What is Half-Pint?
Half-Pint Prairie is a pocket Blackland prairie located west of the Student Services Building.
Blackland prairies are an endangered ecosystem in Texas. They once covered much of East-Central Texas from North of San Antonio all the way to the Red River. However, today less than 0.1% of the prairie remains.
The invasion of land that belongs to the Wichita, Tonkawa, Pamaya, Caddo, Comanche, Coahuiltecan, and others by settlers catalyzed this collapse. Upon their arrival, settlers sought to destroy the relationship that sustained both people and prairie through forced displacement and on-going genocide. With the removal of Indigenous people, the periodic burns and cyclical buffalo grazing necessary for a healthy prairie were suppressed.
The settlers brought with them an economic system that justified this violence. In the following centuries they overgrazed the grasses, converted diverse prairies into monoculture crops, and built cities dependent upon extractive industries.
We do not believe that we can approach the phenomena of ecological destruction through merely an environmental lens. The conception that some problems are environmental while others are economic, social, or cultural undermines our ability to create a society in which justice is sought on all fronts.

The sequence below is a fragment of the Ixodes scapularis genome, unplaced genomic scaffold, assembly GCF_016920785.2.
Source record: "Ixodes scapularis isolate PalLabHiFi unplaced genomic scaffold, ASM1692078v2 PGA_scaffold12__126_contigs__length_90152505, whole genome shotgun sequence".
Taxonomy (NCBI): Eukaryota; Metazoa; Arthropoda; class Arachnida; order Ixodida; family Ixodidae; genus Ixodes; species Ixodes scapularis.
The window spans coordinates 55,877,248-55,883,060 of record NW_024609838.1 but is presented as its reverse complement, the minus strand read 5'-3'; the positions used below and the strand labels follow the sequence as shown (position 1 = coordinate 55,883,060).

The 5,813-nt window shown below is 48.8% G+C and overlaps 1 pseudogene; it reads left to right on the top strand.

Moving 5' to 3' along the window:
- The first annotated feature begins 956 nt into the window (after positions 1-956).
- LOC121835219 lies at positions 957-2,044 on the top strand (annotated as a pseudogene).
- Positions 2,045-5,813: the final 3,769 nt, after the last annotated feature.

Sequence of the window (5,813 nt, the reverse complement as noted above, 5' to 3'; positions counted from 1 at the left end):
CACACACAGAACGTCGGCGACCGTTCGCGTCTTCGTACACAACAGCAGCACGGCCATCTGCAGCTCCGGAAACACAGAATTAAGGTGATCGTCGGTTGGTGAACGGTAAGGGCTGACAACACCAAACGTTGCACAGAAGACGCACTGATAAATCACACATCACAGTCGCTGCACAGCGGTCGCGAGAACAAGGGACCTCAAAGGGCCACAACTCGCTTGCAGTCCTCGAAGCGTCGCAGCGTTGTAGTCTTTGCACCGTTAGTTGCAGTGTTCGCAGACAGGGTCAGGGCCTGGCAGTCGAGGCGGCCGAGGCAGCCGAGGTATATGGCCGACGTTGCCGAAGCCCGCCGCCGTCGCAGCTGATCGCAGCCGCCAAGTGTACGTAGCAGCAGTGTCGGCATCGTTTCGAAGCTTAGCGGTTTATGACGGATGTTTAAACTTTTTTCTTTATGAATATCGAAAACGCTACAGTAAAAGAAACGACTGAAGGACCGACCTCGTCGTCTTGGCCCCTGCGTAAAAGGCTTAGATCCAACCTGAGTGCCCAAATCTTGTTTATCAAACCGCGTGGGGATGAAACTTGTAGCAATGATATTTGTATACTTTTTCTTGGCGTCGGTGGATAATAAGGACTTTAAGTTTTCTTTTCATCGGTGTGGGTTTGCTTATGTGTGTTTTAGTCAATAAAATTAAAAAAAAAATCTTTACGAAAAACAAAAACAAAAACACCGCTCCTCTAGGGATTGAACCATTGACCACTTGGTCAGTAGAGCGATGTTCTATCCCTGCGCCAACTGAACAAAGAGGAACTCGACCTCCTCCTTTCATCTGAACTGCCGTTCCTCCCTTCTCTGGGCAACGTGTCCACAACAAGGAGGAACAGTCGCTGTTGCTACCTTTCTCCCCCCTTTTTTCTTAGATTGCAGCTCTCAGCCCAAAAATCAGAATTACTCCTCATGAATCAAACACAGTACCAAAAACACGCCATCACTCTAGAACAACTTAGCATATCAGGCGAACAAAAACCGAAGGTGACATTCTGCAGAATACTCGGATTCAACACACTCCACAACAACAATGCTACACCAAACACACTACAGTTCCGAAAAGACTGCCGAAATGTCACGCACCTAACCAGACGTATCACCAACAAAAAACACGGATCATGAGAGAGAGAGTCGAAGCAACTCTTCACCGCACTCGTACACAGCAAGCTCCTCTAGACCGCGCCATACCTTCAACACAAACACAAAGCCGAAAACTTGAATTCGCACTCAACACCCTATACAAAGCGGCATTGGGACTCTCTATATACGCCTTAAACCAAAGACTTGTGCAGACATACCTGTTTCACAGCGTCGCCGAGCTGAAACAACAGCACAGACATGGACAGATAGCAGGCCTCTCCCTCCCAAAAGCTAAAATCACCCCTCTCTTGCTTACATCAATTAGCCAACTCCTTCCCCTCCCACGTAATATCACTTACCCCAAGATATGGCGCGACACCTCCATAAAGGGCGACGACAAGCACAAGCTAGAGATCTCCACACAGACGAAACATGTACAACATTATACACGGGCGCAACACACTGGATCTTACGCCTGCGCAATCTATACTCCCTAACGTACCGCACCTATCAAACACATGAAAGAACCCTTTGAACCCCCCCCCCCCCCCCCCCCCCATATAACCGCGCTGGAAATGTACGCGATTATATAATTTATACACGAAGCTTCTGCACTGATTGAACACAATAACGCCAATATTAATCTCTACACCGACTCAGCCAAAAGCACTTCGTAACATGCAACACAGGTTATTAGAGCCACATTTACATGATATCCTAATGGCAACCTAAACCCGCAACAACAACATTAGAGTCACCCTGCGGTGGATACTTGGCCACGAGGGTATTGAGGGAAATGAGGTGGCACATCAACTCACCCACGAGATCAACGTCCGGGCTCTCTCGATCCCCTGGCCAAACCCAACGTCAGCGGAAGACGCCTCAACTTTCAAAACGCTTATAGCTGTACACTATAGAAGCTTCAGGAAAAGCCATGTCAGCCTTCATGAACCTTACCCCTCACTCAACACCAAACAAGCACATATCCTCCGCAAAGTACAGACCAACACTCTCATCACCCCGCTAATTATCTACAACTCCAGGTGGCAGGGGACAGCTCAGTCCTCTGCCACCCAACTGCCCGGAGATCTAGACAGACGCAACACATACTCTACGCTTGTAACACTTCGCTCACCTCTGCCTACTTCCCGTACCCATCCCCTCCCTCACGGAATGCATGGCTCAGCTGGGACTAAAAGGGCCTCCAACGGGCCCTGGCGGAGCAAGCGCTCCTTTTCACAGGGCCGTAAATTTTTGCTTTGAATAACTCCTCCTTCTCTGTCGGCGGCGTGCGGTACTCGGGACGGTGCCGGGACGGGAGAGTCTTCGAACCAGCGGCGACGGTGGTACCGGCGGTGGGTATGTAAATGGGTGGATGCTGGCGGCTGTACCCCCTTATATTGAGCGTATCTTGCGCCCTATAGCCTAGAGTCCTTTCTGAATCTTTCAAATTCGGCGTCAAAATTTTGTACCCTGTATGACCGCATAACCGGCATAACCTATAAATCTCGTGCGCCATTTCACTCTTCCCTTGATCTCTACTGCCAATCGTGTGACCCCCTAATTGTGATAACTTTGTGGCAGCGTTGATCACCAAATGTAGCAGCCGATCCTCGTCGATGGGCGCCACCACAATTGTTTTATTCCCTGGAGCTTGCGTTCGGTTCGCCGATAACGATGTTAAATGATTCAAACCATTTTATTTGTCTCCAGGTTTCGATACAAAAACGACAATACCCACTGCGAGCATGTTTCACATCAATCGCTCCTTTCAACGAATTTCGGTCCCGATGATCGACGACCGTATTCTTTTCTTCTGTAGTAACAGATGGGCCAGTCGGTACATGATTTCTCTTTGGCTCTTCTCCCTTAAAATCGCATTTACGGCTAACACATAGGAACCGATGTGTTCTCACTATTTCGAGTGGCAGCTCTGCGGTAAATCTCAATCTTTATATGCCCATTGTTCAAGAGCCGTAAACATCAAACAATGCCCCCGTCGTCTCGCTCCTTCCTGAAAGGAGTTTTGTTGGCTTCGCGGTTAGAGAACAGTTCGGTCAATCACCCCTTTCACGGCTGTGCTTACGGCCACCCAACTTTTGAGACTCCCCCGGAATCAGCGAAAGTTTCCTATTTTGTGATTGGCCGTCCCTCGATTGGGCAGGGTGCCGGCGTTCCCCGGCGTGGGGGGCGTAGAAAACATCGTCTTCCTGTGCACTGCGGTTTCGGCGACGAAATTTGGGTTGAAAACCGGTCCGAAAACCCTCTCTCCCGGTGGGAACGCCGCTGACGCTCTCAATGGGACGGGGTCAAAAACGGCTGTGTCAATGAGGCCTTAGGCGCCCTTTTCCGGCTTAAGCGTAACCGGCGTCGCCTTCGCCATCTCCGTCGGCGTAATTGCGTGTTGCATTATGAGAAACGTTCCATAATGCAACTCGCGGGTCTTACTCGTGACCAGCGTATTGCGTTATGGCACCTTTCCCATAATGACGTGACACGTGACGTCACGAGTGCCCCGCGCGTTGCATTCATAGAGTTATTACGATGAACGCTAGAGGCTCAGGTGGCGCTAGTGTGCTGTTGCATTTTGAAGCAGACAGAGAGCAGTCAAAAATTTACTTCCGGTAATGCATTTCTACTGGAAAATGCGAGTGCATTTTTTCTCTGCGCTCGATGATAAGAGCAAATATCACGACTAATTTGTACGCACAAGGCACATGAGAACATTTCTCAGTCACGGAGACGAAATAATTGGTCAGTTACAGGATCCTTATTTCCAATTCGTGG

The Half-Pint Prairie team is dedicated to creating awareness and organizing around these issues. The prairie serves as a critical educational tool in which we can collaboratively envision a world that has not been marred by inequity and work towards that end.
Our work includes:
- Deprogramming colonial norms around short, turfgrass, English lawns.
- The typical green grass front yard has to go. They use more water and resources than native plants, sequester less carbon, and provide inferior support to nonhuman life.
- Enabling others to forge their own relationships with local ecologies through horticulture
- Growing plants is an opportunity to practice mindfulness, connect with the soil, and engage in a healing process for both you and the Earth.
- Providing people first environmental programming
- Discussions about the environment should be centered on peoples’ lived experiences, not economic production or academic -ologies.